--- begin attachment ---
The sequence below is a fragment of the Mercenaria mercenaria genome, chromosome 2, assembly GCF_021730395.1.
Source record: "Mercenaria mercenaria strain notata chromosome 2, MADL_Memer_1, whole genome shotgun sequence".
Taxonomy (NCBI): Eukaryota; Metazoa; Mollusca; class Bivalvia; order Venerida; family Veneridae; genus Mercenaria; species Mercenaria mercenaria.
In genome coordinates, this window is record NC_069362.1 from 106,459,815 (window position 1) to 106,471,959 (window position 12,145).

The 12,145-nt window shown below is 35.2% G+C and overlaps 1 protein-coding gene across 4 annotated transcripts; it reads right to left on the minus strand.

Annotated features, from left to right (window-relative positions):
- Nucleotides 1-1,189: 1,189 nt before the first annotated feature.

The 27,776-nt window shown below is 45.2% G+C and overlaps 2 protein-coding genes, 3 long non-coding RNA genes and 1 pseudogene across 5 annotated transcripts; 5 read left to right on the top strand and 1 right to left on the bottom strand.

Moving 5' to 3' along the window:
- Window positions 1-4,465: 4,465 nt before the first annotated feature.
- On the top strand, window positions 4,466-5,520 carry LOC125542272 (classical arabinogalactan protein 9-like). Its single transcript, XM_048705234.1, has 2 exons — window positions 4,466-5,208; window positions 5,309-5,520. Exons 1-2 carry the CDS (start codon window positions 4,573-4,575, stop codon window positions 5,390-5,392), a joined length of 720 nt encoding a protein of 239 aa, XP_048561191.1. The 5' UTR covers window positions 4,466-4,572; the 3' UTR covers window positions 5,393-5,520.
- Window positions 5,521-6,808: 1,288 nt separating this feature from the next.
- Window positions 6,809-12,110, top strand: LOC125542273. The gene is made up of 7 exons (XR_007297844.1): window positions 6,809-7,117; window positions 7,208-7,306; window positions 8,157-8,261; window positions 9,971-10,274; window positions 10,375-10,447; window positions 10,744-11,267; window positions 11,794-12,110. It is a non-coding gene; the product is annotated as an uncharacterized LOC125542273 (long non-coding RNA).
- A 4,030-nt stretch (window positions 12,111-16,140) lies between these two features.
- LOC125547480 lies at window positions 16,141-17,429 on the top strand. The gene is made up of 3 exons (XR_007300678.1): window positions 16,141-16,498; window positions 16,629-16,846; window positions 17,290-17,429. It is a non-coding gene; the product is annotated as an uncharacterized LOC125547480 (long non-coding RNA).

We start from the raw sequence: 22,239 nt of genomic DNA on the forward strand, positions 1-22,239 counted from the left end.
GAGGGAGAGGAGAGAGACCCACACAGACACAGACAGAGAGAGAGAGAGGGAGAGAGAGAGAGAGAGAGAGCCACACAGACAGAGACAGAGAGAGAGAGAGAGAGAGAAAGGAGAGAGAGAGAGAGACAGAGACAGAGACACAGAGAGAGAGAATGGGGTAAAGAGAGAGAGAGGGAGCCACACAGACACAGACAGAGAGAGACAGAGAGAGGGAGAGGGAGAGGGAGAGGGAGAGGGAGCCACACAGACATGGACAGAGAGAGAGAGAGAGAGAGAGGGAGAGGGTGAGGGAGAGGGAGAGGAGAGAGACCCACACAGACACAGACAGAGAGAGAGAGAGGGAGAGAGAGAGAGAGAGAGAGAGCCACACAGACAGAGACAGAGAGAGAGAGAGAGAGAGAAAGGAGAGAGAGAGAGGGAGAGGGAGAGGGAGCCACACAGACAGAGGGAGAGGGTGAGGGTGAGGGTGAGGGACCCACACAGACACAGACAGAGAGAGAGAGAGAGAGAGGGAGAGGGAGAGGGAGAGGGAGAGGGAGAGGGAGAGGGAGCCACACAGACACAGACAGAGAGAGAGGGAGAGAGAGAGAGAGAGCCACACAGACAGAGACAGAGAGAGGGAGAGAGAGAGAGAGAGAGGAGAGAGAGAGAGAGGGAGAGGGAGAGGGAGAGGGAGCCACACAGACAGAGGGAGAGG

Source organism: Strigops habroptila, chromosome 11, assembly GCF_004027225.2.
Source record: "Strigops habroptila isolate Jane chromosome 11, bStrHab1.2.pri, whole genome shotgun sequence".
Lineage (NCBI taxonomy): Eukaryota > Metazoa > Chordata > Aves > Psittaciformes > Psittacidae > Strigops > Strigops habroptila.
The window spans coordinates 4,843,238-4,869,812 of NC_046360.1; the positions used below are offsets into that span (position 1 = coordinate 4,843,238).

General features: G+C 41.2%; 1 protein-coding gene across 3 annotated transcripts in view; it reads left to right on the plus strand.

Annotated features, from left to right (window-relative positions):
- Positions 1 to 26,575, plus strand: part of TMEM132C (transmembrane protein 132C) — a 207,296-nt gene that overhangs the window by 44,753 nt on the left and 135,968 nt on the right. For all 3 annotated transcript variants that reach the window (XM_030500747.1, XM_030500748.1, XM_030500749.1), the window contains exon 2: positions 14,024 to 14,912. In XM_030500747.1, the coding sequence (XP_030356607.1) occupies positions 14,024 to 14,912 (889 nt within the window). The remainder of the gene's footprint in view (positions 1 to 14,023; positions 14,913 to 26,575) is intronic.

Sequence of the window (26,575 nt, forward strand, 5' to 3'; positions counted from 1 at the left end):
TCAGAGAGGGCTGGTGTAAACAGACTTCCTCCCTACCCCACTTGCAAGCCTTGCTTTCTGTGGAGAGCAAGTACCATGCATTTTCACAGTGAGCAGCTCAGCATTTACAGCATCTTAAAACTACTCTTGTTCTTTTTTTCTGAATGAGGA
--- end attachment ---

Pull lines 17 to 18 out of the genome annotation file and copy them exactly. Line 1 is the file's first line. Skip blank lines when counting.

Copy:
GAGGGAGAGGAGAGAGACCCACACAGACACAGACAGAGAGAGAGAGAGGGAGAGAGAGAGAGAGAGAGAGCCACACAGACAGAGACAGAGAGAGAGAGAGAGAGAGAAAGGAGAGAGAGAGAGAGACAGAGACAGAGACACAGAGAGAGAGAATGGGGTAAAGAGAGAGAGAGGGAGCCACACAGACACAGACAGAGAGAGACAGAGAGAGGGAGAGGGAGAGGGAGAGGGAGAGGGAGCCACACAGACATGGACAGAGAGAGAGAGAGAGAGAGAGGGAGAGGGTGAGGGAGAGGGAGAGGAGAGAGACCCACACAGACACAGACAGAGAGAGAGAGAGGGAGAGAGAGAGAGAGAGAGAGAGCCACACAGACAGAGACAGAGAGAGAGAGAGAGAGAGAAAGGAGAGAGAGAGAGGGAGAGGGAGAGGGAGCCACACAGACAGAGGGAGAGGGTGAGGGTGAGGGTGAGGGACCCACACAGACACAGACAGAGAGAGAGAGAGAGAGAGGGAGAGGGAGAGGGAGAGGGAGAGGGAGAGGGAGAGGGAGCCACACAGACACAGACAGAGAGAGAGGGAGAGAGAGAGAGAGAGCCACACAGACAGAGACAGAGAGAGGGAGAGAGAGAGAGAGAGAGGAGAGAGAGAGAGAGGGAGAGGGAGAGGGAGAGGGAGCCACACAGACAGAGGGAGAGG

Source organism: Strigops habroptila, chromosome 11, assembly GCF_004027225.2.